Oct 22

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Debt & democracy: Lessons from Washington and our Founders



Posted 1 year, 5 months ago.

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This is the second installment of the “What Would George Do?” series — a joint project of ConSource and the National Constitution Center’s Constitution Daily.

Painting by Junius Brutus Stearns (1856). Image courtesy Wikimedia Commons.

Avoid occasions of expense by cultivating peace, but remember[] also that timely disbursements to prepare for danger frequently prevent much greater disbursements to repel it; avoid likewise the accumulation of debt, not only by shunning occasions of expense, but by vigorous exertions in time of peace to discharge the debts, which unavoidable wars may have occasioned, not ungenerously throwing upon posterity the burthen, which we ourselves ought to bear.

- George Washington, Farewell Address, 1796

The United States’ staggering $16.2 trillion national debt has been a central issue in the 2012 presidential election. As the debate turns to matters of foreign policy, the candidates will parse the financial impact of diplomatic and military endeavors. From patrolling the Pacific to military aid to Africa to the war in Afghanistan and deepening engagement in Middle Eastern conflicts, defense and international security assistance accounts for 20% of federal government spending. And the debt keeps piling up.

This is not the first time the United States has faced such a crisis. Following the Revolutionary War, the fledgling United States was in dire economic straits. During the 1780′s, the fragile nation was not only deeply indebted to her French allies for their monetary wartime assistance but also owed past wages to her own American patriots who had sacrificed so much in service to the war effort. The national debt had been essential in keeping Washington and his army fighting. But after winning precious independence, the payments and interest threatened to crush the fledgling nation.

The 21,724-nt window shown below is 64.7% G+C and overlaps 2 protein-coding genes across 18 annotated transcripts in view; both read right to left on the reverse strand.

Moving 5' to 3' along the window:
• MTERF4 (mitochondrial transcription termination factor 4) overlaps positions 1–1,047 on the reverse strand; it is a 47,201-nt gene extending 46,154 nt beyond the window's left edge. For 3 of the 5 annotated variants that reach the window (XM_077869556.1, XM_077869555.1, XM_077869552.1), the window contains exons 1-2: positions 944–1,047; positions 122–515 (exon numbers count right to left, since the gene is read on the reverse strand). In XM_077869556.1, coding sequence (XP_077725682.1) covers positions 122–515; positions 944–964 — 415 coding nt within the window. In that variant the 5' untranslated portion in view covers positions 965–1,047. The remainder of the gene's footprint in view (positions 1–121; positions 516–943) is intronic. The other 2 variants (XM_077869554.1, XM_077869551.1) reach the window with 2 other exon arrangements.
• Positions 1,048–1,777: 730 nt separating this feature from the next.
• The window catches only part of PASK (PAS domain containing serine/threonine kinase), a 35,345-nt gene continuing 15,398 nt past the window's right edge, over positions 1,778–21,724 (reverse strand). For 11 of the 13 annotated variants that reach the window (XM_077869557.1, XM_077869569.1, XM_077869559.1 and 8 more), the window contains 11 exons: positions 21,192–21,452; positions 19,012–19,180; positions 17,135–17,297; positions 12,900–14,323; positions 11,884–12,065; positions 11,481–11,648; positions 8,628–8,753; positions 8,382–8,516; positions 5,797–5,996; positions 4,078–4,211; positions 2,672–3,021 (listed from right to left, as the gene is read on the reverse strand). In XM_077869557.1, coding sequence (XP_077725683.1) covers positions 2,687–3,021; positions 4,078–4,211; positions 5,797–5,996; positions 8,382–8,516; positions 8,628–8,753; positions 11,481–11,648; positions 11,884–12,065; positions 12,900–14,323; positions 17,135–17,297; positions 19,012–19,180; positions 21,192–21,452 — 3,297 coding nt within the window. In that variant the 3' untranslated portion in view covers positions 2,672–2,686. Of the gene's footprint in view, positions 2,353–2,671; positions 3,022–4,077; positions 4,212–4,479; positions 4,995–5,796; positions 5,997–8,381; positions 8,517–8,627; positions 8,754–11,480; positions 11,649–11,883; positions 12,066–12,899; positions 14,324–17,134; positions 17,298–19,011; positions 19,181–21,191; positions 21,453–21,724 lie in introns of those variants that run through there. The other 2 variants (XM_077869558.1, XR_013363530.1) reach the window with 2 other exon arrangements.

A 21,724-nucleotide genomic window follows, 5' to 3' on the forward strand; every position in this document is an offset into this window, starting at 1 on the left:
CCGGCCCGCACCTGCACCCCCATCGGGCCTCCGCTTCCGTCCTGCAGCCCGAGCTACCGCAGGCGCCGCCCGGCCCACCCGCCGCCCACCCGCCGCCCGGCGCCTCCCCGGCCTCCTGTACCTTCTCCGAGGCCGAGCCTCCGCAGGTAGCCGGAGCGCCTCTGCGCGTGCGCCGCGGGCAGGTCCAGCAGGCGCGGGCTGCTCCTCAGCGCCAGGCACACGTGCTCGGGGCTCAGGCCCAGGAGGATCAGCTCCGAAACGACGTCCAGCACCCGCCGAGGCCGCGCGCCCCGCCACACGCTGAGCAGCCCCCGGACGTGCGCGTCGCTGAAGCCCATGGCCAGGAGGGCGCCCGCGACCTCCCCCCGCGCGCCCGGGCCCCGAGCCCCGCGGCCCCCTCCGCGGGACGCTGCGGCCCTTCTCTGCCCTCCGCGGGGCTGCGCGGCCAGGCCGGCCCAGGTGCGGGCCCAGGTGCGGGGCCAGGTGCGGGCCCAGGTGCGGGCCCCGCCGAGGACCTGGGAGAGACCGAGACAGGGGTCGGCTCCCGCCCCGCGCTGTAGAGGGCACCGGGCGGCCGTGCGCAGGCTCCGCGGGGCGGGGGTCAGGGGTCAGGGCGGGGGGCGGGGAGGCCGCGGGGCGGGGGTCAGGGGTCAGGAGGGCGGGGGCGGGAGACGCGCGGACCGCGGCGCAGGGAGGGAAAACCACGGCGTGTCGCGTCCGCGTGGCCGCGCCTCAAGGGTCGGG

In a stark portrayal of the nation, Washington wrote in 1786, “the wheels of Government are clogged, and … from the high ground on which we stood, we are descending into the vale of confusion and darkness.” Washington implored the government to act to stop our descent into “anarchy and confusion.”

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  • This story is part of an ongoing series from Consource and Constitution Daily, and it also available at Consource.org, as part of a free online library of constitutional history.

Some wanted to simply repudiate the debt. While these individuals did not mind sticking it to the French, such a default would simultaneously harm those veterans to whom vast sums were owed. George Washington, in an attempt to set a powerful precedent with respect to the young nation’s financial responsibilities, made up his mind – the country had to pay down its wartime debt, and do so quickly.

Washington approached the issue as one of honor, urging the government to follow “the same good faith we suppose ourselves bound to perform our private engagements.” He implored, “No pecuniary consideration is more urgent, than the regular redemption and discharge of the public debt.”